The next day at Capeside High, Mr. Peterson strides into the principal's office and sees both Pacey and Dawson waiting on a bench to go in. He glares at Pacey for a moment and then goes in. As the door closes, Pacey exclaims, "Look at that guy. Tell me that is not somebody who has it out for me." "Out" and not "in"? Maybe that's a Cape Cod idiom. Dawson says, "If he didn't before, he sure does now." Pacey sighs, and says, "Maybe I should just do it. Just apologize." Dawson looks at a point near Pacey but not on him, and says nothing. Pacey says, "You don't think what I did is right, do you?" Dawson says, "I can't judge, I wasn't there." Pacey asks, "But would you have done it yourself?" Not a lot of people would, Pace, but whatever. Dawson says, "No." Pacey nods slightly, and says, "And if I go in there and I can't apologize, would [sic] you be ashamed of me?" Dawson says, "In my lifetime, Pacey, I will never be ashamed of you." Pacey smiles ruefully, as if to say, "That would mean a lot more coming from, oh, I don't know, my dad?" and then Mr. Milo opens the door and says they're ready for him.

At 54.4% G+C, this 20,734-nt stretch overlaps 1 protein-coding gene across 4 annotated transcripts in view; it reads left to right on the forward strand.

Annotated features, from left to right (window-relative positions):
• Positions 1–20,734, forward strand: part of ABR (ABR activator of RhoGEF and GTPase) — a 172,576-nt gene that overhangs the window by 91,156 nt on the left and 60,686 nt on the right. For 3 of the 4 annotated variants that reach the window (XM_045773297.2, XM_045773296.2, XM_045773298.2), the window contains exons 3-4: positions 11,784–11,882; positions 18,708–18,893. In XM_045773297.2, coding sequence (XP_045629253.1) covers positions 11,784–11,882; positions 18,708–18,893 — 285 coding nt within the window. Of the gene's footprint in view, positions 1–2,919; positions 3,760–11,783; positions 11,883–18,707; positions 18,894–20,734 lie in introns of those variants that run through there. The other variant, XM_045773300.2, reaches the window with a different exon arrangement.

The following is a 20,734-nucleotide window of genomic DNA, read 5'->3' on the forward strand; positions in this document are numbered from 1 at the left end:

Pacey gets up, shakes Dawson's hand, and goes in, where Mr. Peterson and Principal Markham are standing. The Principal says, "Mr. Witter, I trust you have had ample time to put into proper perspective the events of yesterday morning?" Pacey says, "I have, yeah." The Principal says, "Well then, the ball's in your court. We're all ears." Wow, for an educator, she sure makes ample use of cliches, doesn't she? Pacey clears his throat and begins his oration: "I should start by saying that I am more ashamed of what I did in that classroom yesterday than of anything I've ever done in my entire life." Mr. Peterson looks gratified by this. But there's so much more from Pacey: "It was flat wrong, and I have no case here, and I'm sorry. For the event. But I am not now, nor will I ever be apologetic for its intention." Mr. Peterson looks up. Ruh-roh. Pacey kicks it up a notch: "Every day, we, the students of Capeside, come to a place where you guys are in charge. You tell us when to arrive, and when to leave, and when to move rooms, and when to eat. You tell us when we're doing well, and when we need to be doing better, and we never, ever question it, because we're afraid to, because to question it is to go against the belief that the entire system is built upon: the belief that you guys know what's right. And I am not afraid to tell you that what happened in that classroom yesterday was not right. To make a student cry, to embarrass him, to strip him of his dignity in front of his classmates is not right, and while I respect this system, I do not respect men like you, Mr. Peterson. I don't. I can't, and I never will -- not after what you did. You have a good afternoon." With that, Pacey takes his leave. Mr. Milo and Principal Markham smirk at Mr. Peterson. How do you spell "balls"? W-I-T-T-E-R.